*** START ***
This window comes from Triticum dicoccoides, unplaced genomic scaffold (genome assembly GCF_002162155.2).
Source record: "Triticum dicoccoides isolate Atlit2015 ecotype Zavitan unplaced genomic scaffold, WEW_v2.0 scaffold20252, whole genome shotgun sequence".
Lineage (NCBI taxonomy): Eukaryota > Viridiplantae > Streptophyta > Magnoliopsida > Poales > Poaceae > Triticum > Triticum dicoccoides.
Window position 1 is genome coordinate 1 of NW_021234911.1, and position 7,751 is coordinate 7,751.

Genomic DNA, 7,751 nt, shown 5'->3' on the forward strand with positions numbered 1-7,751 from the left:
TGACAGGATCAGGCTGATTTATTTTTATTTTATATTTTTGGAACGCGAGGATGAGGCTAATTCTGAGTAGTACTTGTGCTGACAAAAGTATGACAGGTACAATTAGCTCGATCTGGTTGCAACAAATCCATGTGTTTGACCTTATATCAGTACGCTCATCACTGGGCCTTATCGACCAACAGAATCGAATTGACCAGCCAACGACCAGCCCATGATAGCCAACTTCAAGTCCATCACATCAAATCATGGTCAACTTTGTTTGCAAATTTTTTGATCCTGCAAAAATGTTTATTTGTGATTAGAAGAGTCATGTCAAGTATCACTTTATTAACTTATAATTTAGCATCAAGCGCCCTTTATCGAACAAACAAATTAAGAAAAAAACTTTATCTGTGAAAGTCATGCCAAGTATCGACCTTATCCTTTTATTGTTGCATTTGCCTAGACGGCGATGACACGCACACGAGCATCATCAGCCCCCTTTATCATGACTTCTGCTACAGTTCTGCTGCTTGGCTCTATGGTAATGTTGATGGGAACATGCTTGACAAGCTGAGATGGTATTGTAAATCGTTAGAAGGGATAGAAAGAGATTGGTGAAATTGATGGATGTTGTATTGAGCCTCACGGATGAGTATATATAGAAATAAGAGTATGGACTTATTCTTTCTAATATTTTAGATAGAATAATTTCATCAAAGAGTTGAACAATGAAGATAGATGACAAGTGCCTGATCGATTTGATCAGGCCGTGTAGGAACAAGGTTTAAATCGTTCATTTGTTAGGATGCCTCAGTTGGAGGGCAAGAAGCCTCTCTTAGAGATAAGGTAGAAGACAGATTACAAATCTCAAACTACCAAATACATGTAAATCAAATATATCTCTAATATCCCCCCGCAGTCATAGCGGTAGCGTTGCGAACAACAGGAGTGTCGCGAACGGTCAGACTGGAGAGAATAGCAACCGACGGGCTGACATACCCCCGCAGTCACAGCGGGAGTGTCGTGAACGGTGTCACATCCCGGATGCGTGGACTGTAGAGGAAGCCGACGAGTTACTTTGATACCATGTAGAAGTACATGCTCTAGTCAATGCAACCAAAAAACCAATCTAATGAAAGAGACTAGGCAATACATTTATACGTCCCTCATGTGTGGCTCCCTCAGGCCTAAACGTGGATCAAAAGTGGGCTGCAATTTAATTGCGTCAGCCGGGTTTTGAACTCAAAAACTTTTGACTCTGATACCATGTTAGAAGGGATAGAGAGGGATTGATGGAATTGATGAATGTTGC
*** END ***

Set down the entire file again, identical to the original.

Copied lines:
This window comes from Triticum dicoccoides, unplaced genomic scaffold (genome assembly GCF_002162155.2).
Source record: "Triticum dicoccoides isolate Atlit2015 ecotype Zavitan unplaced genomic scaffold, WEW_v2.0 scaffold20252, whole genome shotgun sequence".
Lineage (NCBI taxonomy): Eukaryota > Viridiplantae > Streptophyta > Magnoliopsida > Poales > Poaceae > Triticum > Triticum dicoccoides.
Window position 1 is genome coordinate 1 of NW_021234911.1, and position 7,751 is coordinate 7,751.

Genomic DNA, 7,751 nt, shown 5'->3' on the forward strand with positions numbered 1-7,751 from the left:
TGACAGGATCAGGCTGATTTATTTTTATTTTATATTTTTGGAACGCGAGGATGAGGCTAATTCTGAGTAGTACTTGTGCTGACAAAAGTATGACAGGTACAATTAGCTCGATCTGGTTGCAACAAATCCATGTGTTTGACCTTATATCAGTACGCTCATCACTGGGCCTTATCGACCAACAGAATCGAATTGACCAGCCAACGACCAGCCCATGATAGCCAACTTCAAGTCCATCACATCAAATCATGGTCAACTTTGTTTGCAAATTTTTTGATCCTGCAAAAATGTTTATTTGTGATTAGAAGAGTCATGTCAAGTATCACTTTATTAACTTATAATTTAGCATCAAGCGCCCTTTATCGAACAAACAAATTAAGAAAAAAACTTTATCTGTGAAAGTCATGCCAAGTATCGACCTTATCCTTTTATTGTTGCATTTGCCTAGACGGCGATGACACGCACACGAGCATCATCAGCCCCCTTTATCATGACTTCTGCTACAGTTCTGCTGCTTGGCTCTATGGTAATGTTGATGGGAACATGCTTGACAAGCTGAGATGGTATTGTAAATCGTTAGAAGGGATAGAAAGAGATTGGTGAAATTGATGGATGTTGTATTGAGCCTCACGGATGAGTATATATAGAAATAAGAGTATGGACTTATTCTTTCTAATATTTTAGATAGAATAATTTCATCAAAGAGTTGAACAATGAAGATAGATGACAAGTGCCTGATCGATTTGATCAGGCCGTGTAGGAACAAGGTTTAAATCGTTCATTTGTTAGGATGCCTCAGTTGGAGGGCAAGAAGCCTCTCTTAGAGATAAGGTAGAAGACAGATTACAAATCTCAAACTACCAAATACATGTAAATCAAATATATCTCTAATATCCCCCCGCAGTCATAGCGGTAGCGTTGCGAACAACAGGAGTGTCGCGAACGGTCAGACTGGAGAGAATAGCAACCGACGGGCTGACATACCCCCGCAGTCACAGCGGGAGTGTCGTGAACGGTGTCACATCCCGGATGCGTGGACTGTAGAGGAAGCCGACGAGTTACTTTGATACCATGTAGAAGTACATGCTCTAGTCAATGCAACCAAAAAACCAATCTAATGAAAGAGACTAGGCAATACATTTATACGTCCCTCATGTGTGGCTCCCTCAGGCCTAAACGTGGATCAAAAGTGGGCTGCAATTTAATTGCGTCAGCCGGGTTTTGAACTCAAAAACTTTTGACTCTGATACCATGTTAGAAGGGATAGAGAGGGATTGATGGAATTGATGAATGTTGC